The $100k grant supports the development of user-friendly, open-source software to produce high-quality digital transcriptions of printed texts.
The Andrew W. Mellon Foundation has awarded a $100,000 grant to support the continued development of user-friendly, open-source software capable of creating digital texts from Persian and Arabic books.
Matthew Thomas Miller, assistant professor in the Roshan Institute for Persian Studies in the School of Languages, Literatures, and Cultures, leads an interdisciplinary team of researchers from Northeastern University, Aga Khan University (AKU) in London and the Maryland Institute for Technology in the Humanities at Maryland. The Mellon Foundation has been funding the team’s work since 2019.
“We are honored that The Andrew W. Mellon Foundation has again supported our efforts,” Miller said. “They have been global leaders in building open-source tools and open-access collections for the expansion in access to and digital preservation of cultural traditions across the world, and we are delighted to be a part of these efforts.”
The project, known as “OpenITI AOCP,” aims to enable the digitization of texts from the premodern Islamicate world—an enormous tradition stretching over 1,000 years. The tools being created by the project team will be free and open to use and will allow academics and the public to produce high-quality digital transcriptions of Persian and Arabic printed texts, from poetry to the Quran.
“Premodern Islamicate textual production is a massive and understudied archive that remains particularly underrepresented in the field of digital humanities,” Miller said. “This democratization of access to digital text production will change the landscape of Islamicate studies.”
Thus far, the project team—made up of computer science and humanities experts—has successfully improved the accuracy of Persian and Arabic optical character recognition (OCR) tools, which are tools that transfer printed text into machine-encoded text, and have begun experimenting on Ottoman Turkish and Urdu. They are integrating those tools into a platform called eScriptorium. They also held a training session at the University of Maryland in 2020 for OCR experts from all over the world. And they taught a Spring 2021 Global Classrooms course, “The Islamicate World 2.0: Studying Islamic Cultures through Computational Textual Analysis,” on the basics of computational textual analysis as it relates to textual data about the Islamicate world.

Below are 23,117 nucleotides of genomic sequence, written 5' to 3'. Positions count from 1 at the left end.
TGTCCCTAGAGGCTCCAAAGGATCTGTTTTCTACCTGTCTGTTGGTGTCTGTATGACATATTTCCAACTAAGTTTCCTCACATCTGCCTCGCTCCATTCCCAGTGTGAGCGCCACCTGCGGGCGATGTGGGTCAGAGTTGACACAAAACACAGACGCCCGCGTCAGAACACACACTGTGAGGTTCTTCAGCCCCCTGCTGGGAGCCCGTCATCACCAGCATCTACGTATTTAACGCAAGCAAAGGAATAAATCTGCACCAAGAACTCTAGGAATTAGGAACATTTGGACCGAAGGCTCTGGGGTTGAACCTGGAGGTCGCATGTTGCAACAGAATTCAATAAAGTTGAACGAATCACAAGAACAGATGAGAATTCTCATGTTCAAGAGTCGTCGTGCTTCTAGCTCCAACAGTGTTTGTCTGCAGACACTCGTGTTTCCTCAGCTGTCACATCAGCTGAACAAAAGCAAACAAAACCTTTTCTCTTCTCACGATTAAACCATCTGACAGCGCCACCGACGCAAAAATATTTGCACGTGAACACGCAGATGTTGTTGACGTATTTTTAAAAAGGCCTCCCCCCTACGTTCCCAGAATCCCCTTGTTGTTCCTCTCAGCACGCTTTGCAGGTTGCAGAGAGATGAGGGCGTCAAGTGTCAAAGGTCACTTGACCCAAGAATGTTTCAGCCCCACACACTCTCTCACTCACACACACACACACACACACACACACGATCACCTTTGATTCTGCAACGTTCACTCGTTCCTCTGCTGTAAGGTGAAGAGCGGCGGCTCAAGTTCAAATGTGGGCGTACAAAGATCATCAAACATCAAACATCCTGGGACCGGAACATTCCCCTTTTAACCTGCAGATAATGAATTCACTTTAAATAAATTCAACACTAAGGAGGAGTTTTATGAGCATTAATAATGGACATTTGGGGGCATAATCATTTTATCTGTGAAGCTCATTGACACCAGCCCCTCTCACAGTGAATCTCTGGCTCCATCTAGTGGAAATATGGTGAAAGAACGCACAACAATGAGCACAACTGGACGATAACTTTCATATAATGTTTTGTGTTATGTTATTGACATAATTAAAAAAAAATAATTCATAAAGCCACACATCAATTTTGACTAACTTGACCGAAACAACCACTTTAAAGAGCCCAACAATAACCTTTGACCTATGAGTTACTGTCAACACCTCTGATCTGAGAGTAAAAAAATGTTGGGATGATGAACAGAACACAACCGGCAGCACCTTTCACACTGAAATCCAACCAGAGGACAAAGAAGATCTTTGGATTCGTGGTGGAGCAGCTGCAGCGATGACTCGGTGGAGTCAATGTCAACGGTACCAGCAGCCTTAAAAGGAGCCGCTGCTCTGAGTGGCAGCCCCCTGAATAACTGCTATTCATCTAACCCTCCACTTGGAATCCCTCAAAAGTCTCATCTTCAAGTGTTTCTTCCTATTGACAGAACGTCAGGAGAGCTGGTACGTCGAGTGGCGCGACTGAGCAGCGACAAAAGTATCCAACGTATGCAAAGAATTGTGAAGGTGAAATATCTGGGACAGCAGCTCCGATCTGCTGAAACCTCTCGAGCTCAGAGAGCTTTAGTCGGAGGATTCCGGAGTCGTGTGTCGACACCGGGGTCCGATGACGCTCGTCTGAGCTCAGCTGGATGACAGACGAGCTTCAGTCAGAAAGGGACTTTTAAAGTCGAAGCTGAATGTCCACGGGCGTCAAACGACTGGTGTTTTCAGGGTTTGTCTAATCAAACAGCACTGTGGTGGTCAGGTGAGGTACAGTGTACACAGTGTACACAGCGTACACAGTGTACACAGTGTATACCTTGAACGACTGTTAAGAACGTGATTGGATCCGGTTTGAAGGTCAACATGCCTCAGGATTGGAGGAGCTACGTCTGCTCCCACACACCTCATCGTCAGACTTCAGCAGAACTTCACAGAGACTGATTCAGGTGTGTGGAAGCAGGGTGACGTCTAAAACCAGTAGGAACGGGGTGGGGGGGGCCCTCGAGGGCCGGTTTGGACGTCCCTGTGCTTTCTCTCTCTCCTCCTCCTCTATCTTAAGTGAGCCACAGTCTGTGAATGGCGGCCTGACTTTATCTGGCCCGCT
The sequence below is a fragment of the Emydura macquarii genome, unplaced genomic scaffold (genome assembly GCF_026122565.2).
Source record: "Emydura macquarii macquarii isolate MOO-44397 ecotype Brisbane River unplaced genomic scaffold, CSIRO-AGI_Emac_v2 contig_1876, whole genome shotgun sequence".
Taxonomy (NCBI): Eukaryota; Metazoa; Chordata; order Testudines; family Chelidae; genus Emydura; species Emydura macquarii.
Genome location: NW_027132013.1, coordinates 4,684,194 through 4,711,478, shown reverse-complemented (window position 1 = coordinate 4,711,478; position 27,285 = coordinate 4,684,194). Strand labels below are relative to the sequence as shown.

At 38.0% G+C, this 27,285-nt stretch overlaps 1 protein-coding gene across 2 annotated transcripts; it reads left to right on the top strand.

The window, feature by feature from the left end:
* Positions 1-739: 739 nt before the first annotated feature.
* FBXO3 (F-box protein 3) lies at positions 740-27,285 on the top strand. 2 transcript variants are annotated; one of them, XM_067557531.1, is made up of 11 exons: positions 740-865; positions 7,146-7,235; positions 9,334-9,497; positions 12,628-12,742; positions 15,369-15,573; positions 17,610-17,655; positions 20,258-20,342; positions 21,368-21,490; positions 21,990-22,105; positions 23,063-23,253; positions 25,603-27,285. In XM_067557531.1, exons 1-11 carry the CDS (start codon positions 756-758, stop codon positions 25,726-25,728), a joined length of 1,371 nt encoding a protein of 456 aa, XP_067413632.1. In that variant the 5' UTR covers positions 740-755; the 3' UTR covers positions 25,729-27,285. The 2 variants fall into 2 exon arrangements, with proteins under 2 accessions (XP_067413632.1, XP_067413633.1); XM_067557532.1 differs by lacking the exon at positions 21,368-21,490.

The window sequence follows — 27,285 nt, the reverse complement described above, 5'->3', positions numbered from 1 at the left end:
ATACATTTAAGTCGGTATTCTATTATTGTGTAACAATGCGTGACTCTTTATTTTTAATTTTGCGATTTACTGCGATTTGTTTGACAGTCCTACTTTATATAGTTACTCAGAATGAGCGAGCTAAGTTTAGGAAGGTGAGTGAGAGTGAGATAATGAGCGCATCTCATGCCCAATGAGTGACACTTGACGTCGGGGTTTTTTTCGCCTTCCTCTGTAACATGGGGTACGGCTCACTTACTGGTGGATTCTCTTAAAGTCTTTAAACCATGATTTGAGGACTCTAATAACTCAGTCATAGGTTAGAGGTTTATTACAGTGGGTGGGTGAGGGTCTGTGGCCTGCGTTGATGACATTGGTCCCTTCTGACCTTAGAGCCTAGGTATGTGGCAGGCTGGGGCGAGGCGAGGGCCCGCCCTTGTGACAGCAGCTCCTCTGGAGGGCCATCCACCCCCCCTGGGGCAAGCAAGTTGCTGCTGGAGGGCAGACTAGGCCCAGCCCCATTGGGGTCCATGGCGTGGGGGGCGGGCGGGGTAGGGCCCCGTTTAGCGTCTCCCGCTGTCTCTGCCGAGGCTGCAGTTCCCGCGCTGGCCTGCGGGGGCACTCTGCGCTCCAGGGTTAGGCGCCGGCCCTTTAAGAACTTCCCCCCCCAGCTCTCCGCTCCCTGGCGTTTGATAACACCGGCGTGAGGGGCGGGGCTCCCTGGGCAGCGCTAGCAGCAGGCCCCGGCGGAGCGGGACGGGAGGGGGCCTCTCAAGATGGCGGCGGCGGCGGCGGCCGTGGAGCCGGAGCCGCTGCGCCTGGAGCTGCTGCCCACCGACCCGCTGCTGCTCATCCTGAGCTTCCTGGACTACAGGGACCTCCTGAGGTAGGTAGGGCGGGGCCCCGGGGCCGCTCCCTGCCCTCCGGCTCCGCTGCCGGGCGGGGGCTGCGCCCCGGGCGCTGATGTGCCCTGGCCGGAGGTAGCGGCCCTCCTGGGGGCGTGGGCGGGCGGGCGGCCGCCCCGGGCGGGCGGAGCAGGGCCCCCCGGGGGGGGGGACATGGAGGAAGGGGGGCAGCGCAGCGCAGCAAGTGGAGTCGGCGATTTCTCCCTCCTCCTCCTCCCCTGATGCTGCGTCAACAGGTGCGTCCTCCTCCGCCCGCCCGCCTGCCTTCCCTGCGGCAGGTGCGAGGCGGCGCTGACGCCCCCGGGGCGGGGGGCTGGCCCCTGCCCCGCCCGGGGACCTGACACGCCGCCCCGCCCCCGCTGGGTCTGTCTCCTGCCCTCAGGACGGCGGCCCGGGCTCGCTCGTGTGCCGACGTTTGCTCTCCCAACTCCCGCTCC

Next steps include finalizing the open-source software for widespread use, as well as holding additional workshops and community building activities around the new tools. This latest Mellon grant will last one year.
Earlier this year, Miller was awarded $282,905 by the National Endowment for the Humanities to support the project.
Image description: The introduction to George B. Whiting's Kitab fi al-Imtina‘ ‘an Shurb al-Muskirat, published in Beirut by American Mission Press in 1838 and housed at Harvard's Houghton Library (*98Miss168). Licensed for non-commercial use.
Original news story written by Jessica Weiss
September 3, 2021